There is more to this app then just checking in a harvest.  There are state park directories, the ability to make park reservations (Let’s go RVing!), fishing locations, trout stocking, etc.  You can also purchase your fishing or hunting license directly from this app.  To be honest, I haven’t purchased from the app as there is something to be said to just getting your license in person, at the store.

Have a great season!

Maryland Natural Resources Career camp apps now available

Continuing a tradition of approximately 45 years, the Maryland DNR along with the MD Maryland’s Forest Conservancy District Board is once again offering a great opportunity  to get more young people involved in the outdoors while encouraging them to think about the future.  As a parent of a recently graduated high-schooler, I know first hand that teenagers can feel overwhelmed and not at all confident about where their life will lead after school.

If your teen has an interest in forestry, fisheries, wildlife or parks management, talk to them about attending a Natural Resources Careers Camp. The camp will run July 23 to 29 at Hickory Environmental Education Center in Garrett County, MD.

The camp will also features “College Night,” where representatives from West Virginia University, Virginia Tech, the University of Maryland (GO TERPS!), Frostburg University, Allegany College of Maryland and Garrett College speak to campers about their programs.

The weeklong camp is only available for students entering grades 9 through 12 next year. Applications are available through the Maryland Forest Conservancy District Boards.  The application process appears to be very similar to applying for scholarships or colleges so that in itself is a great learning experience.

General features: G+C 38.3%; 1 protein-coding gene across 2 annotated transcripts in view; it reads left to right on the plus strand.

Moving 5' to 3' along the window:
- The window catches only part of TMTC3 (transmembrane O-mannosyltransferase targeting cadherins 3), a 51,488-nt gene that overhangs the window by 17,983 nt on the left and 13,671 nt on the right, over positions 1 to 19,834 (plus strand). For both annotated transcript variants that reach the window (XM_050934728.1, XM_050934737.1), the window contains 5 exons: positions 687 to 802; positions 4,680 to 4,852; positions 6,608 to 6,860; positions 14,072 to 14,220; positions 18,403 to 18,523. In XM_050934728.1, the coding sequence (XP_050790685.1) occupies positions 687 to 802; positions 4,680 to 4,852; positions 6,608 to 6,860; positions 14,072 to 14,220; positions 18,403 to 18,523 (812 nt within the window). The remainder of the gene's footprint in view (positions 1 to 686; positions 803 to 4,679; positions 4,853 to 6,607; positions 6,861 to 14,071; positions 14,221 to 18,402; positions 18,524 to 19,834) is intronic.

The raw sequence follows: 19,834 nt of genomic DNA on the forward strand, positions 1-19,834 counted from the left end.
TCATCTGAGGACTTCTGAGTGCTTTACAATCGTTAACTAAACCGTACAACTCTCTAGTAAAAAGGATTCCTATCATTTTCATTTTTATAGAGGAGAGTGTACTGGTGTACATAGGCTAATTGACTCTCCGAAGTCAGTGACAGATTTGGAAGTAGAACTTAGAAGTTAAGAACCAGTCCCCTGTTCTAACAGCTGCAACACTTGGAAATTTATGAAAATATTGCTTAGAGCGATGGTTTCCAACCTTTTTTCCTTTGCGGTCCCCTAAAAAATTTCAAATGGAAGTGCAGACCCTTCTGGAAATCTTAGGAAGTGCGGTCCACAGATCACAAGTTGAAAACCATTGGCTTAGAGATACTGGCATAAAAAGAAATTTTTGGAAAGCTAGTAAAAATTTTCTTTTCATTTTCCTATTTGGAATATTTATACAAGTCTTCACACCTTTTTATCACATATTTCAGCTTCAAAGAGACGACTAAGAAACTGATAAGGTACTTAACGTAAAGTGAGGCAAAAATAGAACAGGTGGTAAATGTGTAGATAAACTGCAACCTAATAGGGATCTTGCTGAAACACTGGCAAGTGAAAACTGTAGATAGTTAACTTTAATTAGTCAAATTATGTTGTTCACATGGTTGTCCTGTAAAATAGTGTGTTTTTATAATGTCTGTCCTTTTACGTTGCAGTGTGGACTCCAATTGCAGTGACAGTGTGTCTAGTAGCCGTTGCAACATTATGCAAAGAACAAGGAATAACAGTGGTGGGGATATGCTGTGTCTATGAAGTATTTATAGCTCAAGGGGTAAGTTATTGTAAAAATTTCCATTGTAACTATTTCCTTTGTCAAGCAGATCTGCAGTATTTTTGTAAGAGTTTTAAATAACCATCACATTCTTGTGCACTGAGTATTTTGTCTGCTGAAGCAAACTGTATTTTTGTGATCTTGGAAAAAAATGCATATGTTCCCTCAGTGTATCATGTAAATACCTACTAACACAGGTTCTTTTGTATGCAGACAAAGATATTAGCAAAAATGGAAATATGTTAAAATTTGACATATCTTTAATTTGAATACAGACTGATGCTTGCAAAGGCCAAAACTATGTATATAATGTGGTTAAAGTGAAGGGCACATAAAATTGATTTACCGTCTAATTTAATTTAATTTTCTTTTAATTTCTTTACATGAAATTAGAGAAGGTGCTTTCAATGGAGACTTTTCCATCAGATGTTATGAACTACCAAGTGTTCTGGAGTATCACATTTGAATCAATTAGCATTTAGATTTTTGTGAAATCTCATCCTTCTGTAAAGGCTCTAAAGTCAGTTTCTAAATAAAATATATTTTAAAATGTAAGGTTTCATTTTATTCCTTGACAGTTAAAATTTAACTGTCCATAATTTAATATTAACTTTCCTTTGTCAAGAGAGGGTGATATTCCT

Space is limited to 42 applicants so register soon!

Some practical advice for the men who wished their wives hunt….

For many years I didn’t hunt. Between kids, work, and my family needing to eat and have clean clothes, there just wasn’t time to hunt.  And at the end of the day, I was tired!  It didn’t help my disposition when I would hear things like the woods are so relaxing, etc. Yeah, buddy I’m sure the woods are relaxing – I wouldn’t know!

So now that I am fully ensconced in the hunting world and will NOT ever stop, I have the advantage of some hind sight. You know that whole-if I only knew THEN what I know NOW.  Hopefully, this can help some of my brothers in the hunting world who would like to have a hunting partner in their wife/significant other.  Some of these suggestions may seem obvious and might appear that I am suggesting you “baby” your baby.  Well guess what?  Every once in a while, we woman do liked to be pampered.  So here goes:

1 – Start in warmer weather. Spring turkey hunting is a great time of year.  Or shed hunting in March. Don’t expect your wife/girlfriend to get excited about hunting in the dead of winter.

2 – Take it slow.  Make arrangements for the kids to get picked up from school.  Both of you can take off work early, get some lunch, go sit in the woods.  No rush.  Just sit and watch. And let’s face it; that is really what most hunting consists of, a lot of sitting and waiting. If you can arrange a quiet afternoon it will earn you some brownie points.

3 – Don’t expect to be sitting 20 feet up in a stand.  I was deathly afraid of sitting in a stand for many years. And quite frankly it wasn’t worth my time to worry about getting over that fear.  But when hunting really took off for me I knew I had to.  But I first started sitting in a blind – in a chair – with a cushion.

4 – Make sure everyone is comfortable.  Make sure your wife/girlfriend is warm enough. Remember sitting in a blind or stand for multiple hours outside is not like taking a walk through the woods on a nice day.  And most people who aren’t used to hunting just don’t realize how cold you can get while sitting.  So even if it seems like overkill, make sure she has extra layers and gloves.  A seat cushion is much appreciated as well!